A Constant Busy Signal For Crews Exhausted Us West Workers Still Repairing Phone Lines Hit By Storm
From high on a telephone pole, Dan Peck looked wistfully into windows below as families crowded around Thanksgiving meals or a football game on TV.
Life was returning to normal for thousands of people who’d spent more than a week in the dark after the region’s nastiest ice storm in memory.
But for Peck and other US West telephone repair workers, the battle had barely begun.
Sleeping bags became standard equipment for telephone trucks. Meals were doughnuts and coffee from sympathetic passers-by. Some workers didn’t see their homes for three days.
Now, as even the power crews have returned to fairly normal schedules, telephone workers are still scrambling. They’re fixing problems they couldn’t reach without getting dangerously close to downed electrical lines.
While many people turn their focus to Christmas shopping and holiday parties, Peck and other telephone repair workers are getting their first day off this weekend.
“You basically go until you can’t,” Peck said recently, shivering as he waded through snow to return telephone service to a Spokane business. “Last night, I only worked 13 hours.”
US West officials estimate about 10,000 customers lost telephone service during the Nov. 19 storm that knocked the area to its knees.
They blame it on downed lines, water-soaked lines and lines torched by snapping electrical wires.
Power outages also kept cautious telephone repair workers out of some areas and caused switching terminals that serve thousands of homes to crash.
“Most days, it’s just been one catastrophe to the next,” said Peck, bundled in four shirts and a jacket.
As of Friday, at least 1,850 Spokane County homes still reported telephone problems and 38 extra repair workers were helping the usual 75, said spokesman Harry Grandstrom.
More were being recruited from surrounding states.
The pace won’t return to normal for US West workers for months, as crews replace temporary fixes with permanent repairs, Grandstrom said.
“There are split, cracked, broken poles we know are not safe,” he said. “We’re going to have those replaced.”
Gary Clemenson, 54, was answering telephones at a US West garage Nov. 19 when he first realized the company was in serious trouble. He had an office phone to his right ear, a cellular telephone to his left, and his pager was sounding.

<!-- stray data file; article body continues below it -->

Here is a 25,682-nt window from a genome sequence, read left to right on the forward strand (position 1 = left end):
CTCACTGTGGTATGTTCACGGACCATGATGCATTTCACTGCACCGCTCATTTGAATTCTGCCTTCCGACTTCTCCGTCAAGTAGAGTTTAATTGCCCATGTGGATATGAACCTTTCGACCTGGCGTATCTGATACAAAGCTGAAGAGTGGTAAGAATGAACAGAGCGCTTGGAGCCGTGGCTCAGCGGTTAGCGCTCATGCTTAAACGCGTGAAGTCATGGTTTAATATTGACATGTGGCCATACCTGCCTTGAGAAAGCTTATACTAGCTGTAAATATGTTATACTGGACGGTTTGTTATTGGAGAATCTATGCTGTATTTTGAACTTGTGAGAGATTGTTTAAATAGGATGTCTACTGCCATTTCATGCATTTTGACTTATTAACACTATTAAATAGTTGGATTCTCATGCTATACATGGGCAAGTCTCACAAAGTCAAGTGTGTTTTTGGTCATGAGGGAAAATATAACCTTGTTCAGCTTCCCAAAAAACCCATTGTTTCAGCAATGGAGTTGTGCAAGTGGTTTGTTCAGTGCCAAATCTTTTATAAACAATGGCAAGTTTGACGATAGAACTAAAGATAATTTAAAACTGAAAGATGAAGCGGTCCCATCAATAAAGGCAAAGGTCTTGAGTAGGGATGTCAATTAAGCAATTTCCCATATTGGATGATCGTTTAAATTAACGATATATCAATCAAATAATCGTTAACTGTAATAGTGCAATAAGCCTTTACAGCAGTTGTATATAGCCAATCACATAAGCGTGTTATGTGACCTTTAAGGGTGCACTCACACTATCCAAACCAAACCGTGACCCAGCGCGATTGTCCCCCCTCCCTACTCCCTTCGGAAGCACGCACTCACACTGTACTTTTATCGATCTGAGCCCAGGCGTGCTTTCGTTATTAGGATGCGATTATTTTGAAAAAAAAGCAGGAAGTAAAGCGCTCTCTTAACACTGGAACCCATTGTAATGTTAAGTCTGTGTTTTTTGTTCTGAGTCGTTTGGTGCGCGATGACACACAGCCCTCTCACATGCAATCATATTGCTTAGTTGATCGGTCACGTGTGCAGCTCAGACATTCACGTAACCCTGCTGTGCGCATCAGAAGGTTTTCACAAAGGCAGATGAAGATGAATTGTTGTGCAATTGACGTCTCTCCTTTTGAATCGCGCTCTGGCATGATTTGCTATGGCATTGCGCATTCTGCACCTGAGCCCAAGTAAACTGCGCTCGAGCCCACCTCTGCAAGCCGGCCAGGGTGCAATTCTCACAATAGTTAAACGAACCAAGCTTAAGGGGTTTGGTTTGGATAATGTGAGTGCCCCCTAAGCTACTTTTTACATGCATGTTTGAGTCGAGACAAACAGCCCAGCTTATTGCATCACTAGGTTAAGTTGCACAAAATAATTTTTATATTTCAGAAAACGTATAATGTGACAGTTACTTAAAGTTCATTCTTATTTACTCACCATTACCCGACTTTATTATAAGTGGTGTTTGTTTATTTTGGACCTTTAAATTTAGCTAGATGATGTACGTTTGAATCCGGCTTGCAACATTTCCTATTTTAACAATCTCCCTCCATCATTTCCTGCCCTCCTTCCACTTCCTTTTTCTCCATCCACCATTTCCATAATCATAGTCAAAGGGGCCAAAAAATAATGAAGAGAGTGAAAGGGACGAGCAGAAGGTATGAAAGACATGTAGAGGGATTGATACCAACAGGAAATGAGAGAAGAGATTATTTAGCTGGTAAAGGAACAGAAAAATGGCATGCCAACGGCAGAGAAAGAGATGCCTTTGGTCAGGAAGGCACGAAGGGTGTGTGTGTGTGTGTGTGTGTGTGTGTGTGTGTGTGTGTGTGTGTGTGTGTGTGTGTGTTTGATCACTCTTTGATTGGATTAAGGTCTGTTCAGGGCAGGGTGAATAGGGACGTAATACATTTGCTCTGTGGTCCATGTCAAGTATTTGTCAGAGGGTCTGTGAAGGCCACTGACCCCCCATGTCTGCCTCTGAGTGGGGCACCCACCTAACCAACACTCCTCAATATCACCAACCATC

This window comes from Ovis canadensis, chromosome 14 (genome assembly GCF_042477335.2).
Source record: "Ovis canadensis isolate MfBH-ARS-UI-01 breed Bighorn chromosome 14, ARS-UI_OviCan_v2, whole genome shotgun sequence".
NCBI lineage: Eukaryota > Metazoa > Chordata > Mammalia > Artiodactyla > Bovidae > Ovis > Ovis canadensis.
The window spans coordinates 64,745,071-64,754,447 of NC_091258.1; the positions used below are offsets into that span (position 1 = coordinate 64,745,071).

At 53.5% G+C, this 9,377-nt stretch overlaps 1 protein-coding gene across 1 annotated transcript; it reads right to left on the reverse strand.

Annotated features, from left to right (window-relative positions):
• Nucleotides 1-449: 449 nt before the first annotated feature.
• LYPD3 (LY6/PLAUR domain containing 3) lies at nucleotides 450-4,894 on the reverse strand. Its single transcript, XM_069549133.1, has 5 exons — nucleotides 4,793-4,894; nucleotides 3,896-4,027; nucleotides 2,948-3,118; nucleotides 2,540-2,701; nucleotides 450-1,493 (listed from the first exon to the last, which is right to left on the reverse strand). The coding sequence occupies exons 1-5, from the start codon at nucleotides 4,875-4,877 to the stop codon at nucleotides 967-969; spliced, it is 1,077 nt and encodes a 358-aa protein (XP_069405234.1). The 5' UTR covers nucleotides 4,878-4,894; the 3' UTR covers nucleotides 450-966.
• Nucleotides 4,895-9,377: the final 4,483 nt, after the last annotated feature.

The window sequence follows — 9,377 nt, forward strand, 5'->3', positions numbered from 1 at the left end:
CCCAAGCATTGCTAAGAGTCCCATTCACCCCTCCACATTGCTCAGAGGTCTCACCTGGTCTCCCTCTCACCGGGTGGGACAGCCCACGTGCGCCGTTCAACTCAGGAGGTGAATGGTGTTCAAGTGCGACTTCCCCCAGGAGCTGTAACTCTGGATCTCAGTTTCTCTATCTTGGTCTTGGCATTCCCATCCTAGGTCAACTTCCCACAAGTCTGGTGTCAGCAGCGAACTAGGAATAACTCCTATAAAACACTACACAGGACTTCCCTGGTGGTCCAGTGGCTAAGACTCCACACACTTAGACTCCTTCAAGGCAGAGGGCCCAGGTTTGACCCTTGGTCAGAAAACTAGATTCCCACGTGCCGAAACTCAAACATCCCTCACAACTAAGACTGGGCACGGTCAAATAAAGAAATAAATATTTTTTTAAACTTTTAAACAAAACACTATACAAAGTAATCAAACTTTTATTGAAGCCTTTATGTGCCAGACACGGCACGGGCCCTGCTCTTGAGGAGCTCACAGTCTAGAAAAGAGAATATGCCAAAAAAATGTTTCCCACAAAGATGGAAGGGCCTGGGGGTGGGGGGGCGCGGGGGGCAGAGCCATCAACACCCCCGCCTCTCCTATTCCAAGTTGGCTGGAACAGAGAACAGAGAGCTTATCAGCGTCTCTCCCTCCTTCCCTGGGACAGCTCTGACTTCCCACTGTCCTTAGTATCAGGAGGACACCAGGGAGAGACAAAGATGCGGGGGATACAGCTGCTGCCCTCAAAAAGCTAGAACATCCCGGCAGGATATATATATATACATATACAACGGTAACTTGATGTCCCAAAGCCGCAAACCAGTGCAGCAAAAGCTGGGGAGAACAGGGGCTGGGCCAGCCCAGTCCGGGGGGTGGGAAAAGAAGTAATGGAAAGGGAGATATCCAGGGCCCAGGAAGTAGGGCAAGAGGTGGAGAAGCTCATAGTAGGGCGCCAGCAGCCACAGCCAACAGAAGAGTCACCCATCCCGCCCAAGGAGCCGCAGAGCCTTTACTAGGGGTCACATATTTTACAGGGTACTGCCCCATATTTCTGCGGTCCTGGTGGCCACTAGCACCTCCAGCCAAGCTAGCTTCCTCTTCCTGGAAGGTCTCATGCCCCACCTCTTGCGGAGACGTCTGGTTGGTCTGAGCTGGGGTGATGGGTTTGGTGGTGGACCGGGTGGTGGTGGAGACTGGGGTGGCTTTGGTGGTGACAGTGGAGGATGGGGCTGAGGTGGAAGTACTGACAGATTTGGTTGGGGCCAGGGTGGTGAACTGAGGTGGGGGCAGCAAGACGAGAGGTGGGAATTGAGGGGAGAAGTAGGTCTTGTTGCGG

Clemenson soon learned his own home lost power, but couldn’t leave to check on it. He had his first shower three days later. Today is his first day off.
“I think we were running on coffee and adrenaline,” he said. “We were trying to do the best we could under the worst possible conditions.”
One day, repair workers used chain saws to rescue a technician whose truck was stuck among several fallen trees on an icy road north of Spokane.
They hauled out shovels to crack thick ice from downed lines before repairing them.
“You got a real workout,” said Dawn Carlson, 39. “I was really sore after that first weekend.”
Others hauled generators to crashed switching terminals on rural roads, then lived out of trucks for days at a time, huddling under sleeping bags for catnaps.
Bill Reynolds, a network technician, logged 107 hours in the first week alone.
“It just tore me up not to get any sleep,” he said. “When you sleep 15 minutes here, 15 minutes there, it doesn’t add up.”
One thing in particular still bothers him: He hasn’t had time to buy that special Christmas gift for his wife.
Customers, for the most part, have been patient and understanding, workers said.
There are exceptions, like the man who berated a telephone technician for refusing to repair a cable TV system.
But usually, repair crews are treated like royalty by desperate customers, who reward them with coffee, doughnuts, lattes and cookies.
On Thanksgiving, a well-meaning man even offered Peck a beer.
“It’s like a magnet,” said George Barfield, as he repaired a line near the West Plains. “You drive up to a neighborhood and six or seven of them rush up to your truck.”
Now the crews watch weather reports closely and long for a reprieve for the holidays.
“I’m a real Christmas person, and I’m not really in the Christmas spirit yet,” said Carlson.
“I really haven’t had a chance to let it sink in.”
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